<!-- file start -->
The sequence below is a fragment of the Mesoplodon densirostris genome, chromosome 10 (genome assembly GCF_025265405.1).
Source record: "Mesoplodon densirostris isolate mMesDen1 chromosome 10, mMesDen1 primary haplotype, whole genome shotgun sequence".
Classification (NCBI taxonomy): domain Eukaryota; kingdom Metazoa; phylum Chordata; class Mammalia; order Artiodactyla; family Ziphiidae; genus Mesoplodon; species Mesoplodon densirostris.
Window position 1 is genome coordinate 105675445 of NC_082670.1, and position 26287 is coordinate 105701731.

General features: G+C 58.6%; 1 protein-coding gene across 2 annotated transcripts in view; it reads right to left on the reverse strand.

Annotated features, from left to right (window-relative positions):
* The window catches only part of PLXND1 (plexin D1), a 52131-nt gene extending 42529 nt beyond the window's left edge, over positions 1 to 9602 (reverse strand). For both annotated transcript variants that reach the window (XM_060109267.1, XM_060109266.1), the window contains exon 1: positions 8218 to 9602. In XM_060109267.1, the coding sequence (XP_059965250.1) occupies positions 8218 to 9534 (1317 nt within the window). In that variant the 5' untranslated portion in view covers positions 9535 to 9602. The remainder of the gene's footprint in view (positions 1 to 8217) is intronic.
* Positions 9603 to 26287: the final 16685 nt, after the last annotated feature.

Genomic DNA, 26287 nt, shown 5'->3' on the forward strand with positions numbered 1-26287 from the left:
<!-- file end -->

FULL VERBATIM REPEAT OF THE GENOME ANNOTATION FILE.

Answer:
The sequence below is a fragment of the Mesoplodon densirostris genome, chromosome 10 (genome assembly GCF_025265405.1).
Source record: "Mesoplodon densirostris isolate mMesDen1 chromosome 10, mMesDen1 primary haplotype, whole genome shotgun sequence".
Classification (NCBI taxonomy): domain Eukaryota; kingdom Metazoa; phylum Chordata; class Mammalia; order Artiodactyla; family Ziphiidae; genus Mesoplodon; species Mesoplodon densirostris.
Window position 1 is genome coordinate 105675445 of NC_082670.1, and position 26287 is coordinate 105701731.

General features: G+C 58.6%; 1 protein-coding gene across 2 annotated transcripts in view; it reads right to left on the reverse strand.

Annotated features, from left to right (window-relative positions):
* The window catches only part of PLXND1 (plexin D1), a 52131-nt gene extending 42529 nt beyond the window's left edge, over positions 1 to 9602 (reverse strand). For both annotated transcript variants that reach the window (XM_060109267.1, XM_060109266.1), the window contains exon 1: positions 8218 to 9602. In XM_060109267.1, the coding sequence (XP_059965250.1) occupies positions 8218 to 9534 (1317 nt within the window). In that variant the 5' untranslated portion in view covers positions 9535 to 9602. The remainder of the gene's footprint in view (positions 1 to 8217) is intronic.
* Positions 9603 to 26287: the final 16685 nt, after the last annotated feature.

Genomic DNA, 26287 nt, shown 5'->3' on the forward strand with positions numbered 1-26287 from the left: